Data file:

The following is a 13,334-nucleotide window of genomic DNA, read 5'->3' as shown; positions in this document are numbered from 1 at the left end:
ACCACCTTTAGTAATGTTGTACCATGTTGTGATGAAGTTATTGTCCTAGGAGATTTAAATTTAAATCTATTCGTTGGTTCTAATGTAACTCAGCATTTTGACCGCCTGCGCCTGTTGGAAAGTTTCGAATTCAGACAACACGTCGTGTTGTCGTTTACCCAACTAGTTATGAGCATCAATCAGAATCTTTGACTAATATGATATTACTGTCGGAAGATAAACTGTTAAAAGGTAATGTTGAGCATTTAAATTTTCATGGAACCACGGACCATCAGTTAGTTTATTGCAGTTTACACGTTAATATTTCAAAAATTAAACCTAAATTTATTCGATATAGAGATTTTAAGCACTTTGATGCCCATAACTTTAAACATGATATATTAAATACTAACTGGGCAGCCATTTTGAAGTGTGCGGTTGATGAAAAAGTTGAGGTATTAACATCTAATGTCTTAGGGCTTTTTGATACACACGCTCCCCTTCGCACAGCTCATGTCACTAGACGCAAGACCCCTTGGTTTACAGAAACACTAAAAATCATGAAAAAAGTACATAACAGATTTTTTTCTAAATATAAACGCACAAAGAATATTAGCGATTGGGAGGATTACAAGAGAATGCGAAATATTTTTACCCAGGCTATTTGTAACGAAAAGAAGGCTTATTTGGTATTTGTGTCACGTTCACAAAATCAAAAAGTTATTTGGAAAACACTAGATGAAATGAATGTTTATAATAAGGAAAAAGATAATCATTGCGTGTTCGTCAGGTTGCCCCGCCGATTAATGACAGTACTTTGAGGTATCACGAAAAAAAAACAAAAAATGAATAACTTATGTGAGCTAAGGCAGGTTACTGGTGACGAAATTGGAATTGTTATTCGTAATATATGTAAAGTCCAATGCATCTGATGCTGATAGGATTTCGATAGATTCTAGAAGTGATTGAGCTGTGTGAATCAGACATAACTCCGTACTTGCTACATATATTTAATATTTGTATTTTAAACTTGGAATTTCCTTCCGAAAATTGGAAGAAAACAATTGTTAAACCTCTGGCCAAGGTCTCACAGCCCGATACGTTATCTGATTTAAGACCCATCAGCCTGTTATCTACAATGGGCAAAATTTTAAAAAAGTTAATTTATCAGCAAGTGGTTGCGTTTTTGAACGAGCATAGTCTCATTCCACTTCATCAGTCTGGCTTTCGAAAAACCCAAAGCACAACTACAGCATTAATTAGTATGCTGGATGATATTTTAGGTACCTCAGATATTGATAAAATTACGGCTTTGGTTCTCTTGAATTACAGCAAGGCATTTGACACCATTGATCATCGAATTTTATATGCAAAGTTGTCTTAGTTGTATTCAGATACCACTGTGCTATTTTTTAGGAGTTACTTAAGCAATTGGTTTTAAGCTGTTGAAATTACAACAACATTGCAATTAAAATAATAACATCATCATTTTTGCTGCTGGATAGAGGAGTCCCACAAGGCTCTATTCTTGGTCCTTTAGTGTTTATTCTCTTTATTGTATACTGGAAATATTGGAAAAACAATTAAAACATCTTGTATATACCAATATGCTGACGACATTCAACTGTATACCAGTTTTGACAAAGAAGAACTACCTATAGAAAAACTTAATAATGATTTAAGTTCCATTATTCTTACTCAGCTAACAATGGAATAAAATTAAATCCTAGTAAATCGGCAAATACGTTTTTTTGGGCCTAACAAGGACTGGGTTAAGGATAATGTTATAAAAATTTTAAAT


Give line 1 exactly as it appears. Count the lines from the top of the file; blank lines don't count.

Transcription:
The following is a 13,334-nucleotide window of genomic DNA, read 5'->3' as shown; positions in this document are numbered from 1 at the left end: